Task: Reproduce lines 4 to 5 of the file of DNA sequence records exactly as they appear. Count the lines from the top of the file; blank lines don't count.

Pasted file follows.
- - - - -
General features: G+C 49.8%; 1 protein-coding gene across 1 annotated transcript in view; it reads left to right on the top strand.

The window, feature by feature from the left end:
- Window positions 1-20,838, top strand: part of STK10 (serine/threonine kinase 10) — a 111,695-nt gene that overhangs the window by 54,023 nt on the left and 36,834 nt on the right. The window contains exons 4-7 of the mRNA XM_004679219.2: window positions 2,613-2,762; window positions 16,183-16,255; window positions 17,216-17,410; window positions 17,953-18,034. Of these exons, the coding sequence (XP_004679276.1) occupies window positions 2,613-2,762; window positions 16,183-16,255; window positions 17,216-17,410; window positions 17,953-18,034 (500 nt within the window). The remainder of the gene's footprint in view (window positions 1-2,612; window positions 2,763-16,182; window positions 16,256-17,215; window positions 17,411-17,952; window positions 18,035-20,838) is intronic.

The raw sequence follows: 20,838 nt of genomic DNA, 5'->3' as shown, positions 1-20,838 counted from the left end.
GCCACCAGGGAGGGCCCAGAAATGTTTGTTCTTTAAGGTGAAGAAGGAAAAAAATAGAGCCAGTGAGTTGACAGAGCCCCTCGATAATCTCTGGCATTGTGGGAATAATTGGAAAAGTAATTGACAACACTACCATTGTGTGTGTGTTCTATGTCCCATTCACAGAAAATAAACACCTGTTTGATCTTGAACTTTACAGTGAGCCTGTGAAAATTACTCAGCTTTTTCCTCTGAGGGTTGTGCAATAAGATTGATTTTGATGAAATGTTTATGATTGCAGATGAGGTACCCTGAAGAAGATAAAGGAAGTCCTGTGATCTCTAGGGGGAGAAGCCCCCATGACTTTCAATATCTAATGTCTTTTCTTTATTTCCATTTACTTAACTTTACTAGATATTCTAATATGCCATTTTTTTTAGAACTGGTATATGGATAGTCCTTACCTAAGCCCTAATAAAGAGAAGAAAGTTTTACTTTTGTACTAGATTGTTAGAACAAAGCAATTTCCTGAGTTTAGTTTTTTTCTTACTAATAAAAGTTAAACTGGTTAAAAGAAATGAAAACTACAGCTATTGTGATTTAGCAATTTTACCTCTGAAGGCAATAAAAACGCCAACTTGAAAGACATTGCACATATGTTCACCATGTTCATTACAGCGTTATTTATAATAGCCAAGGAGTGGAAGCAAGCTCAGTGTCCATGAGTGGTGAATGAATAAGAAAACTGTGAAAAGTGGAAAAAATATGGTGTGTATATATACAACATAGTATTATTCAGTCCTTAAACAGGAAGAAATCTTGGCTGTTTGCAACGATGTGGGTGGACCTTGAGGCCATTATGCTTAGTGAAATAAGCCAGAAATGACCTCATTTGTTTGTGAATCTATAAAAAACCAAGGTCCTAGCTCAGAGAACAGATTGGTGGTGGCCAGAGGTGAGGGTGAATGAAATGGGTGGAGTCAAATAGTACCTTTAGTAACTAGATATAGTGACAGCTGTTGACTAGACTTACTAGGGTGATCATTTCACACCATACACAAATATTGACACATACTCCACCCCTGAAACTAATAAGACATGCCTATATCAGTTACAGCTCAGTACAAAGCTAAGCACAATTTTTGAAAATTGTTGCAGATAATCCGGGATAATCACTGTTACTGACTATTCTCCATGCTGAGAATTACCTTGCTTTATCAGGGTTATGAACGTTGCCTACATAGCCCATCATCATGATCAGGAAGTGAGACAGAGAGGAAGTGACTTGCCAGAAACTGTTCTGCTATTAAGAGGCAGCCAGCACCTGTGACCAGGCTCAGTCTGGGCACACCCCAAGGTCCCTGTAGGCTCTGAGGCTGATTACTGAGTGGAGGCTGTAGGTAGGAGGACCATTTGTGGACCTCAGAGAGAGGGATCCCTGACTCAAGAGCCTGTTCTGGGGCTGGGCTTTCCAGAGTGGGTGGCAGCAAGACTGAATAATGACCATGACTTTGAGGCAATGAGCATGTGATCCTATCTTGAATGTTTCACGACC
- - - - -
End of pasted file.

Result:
The raw sequence follows: 20,838 nt of genomic DNA, 5'->3' as shown, positions 1-20,838 counted from the left end.
GCCACCAGGGAGGGCCCAGAAATGTTTGTTCTTTAAGGTGAAGAAGGAAAAAAATAGAGCCAGTGAGTTGACAGAGCCCCTCGATAATCTCTGGCATTGTGGGAATAATTGGAAAAGTAATTGACAACACTACCATTGTGTGTGTGTTCTATGTCCCATTCACAGAAAATAAACACCTGTTTGATCTTGAACTTTACAGTGAGCCTGTGAAAATTACTCAGCTTTTTCCTCTGAGGGTTGTGCAATAAGATTGATTTTGATGAAATGTTTATGATTGCAGATGAGGTACCCTGAAGAAGATAAAGGAAGTCCTGTGATCTCTAGGGGGAGAAGCCCCCATGACTTTCAATATCTAATGTCTTTTCTTTATTTCCATTTACTTAACTTTACTAGATATTCTAATATGCCATTTTTTTTAGAACTGGTATATGGATAGTCCTTACCTAAGCCCTAATAAAGAGAAGAAAGTTTTACTTTTGTACTAGATTGTTAGAACAAAGCAATTTCCTGAGTTTAGTTTTTTTCTTACTAATAAAAGTTAAACTGGTTAAAAGAAATGAAAACTACAGCTATTGTGATTTAGCAATTTTACCTCTGAAGGCAATAAAAACGCCAACTTGAAAGACATTGCACATATGTTCACCATGTTCATTACAGCGTTATTTATAATAGCCAAGGAGTGGAAGCAAGCTCAGTGTCCATGAGTGGTGAATGAATAAGAAAACTGTGAAAAGTGGAAAAAATATGGTGTGTATATATACAACATAGTATTATTCAGTCCTTAAACAGGAAGAAATCTTGGCTGTTTGCAACGATGTGGGTGGACCTTGAGGCCATTATGCTTAGTGAAATAAGCCAGAAATGACCTCATTTGTTTGTGAATCTATAAAAAACCAAGGTCCTAGCTCAGAGAACAGATTGGTGGTGGCCAGAGGTGAGGGTGAATGAAATGGGTGGAGTCAAATAGTACCTTTAGTAACTAGATATAGTGACAGCTGTTGACTAGACTTACTAGGGTGATCATTTCACACCATACACAAATATTGACACATACTCCACCCCTGAAACTAATAAGACATGCCTATATCAGTTACAGCTCAGTACAAAGCTAAGCACAATTTTTGAAAATTGTTGCAGATAATCCGGGATAATCACTGTTACTGACTATTCTCCATGCTGAGAATTACCTTGCTTTATCAGGGTTATGAACGTTGCCTACATAGCCCATCATCATGATCAGGAAGTGAGACAGAGAGGAAGTGACTTGCCAGAAACTGTTCTGCTATTAAGAGGCAGCCAGCACCTGTGACCAGGCTCAGTCTGGGCACACCCCAAGGTCCCTGTAGGCTCTGAGGCTGATTACTGAGTGGAGGCTGTAGGTAGGAGGACCATTTGTGGACCTCAGAGAGAGGGATCCCTGACTCAAGAGCCTGTTCTGGGGCTGGGCTTTCCAGAGTGGGTGGCAGCAAGACTGAATAATGACCATGACTTTGAGGCAATGAGCATGTGATCCTATCTTGAATGTTTCACGACC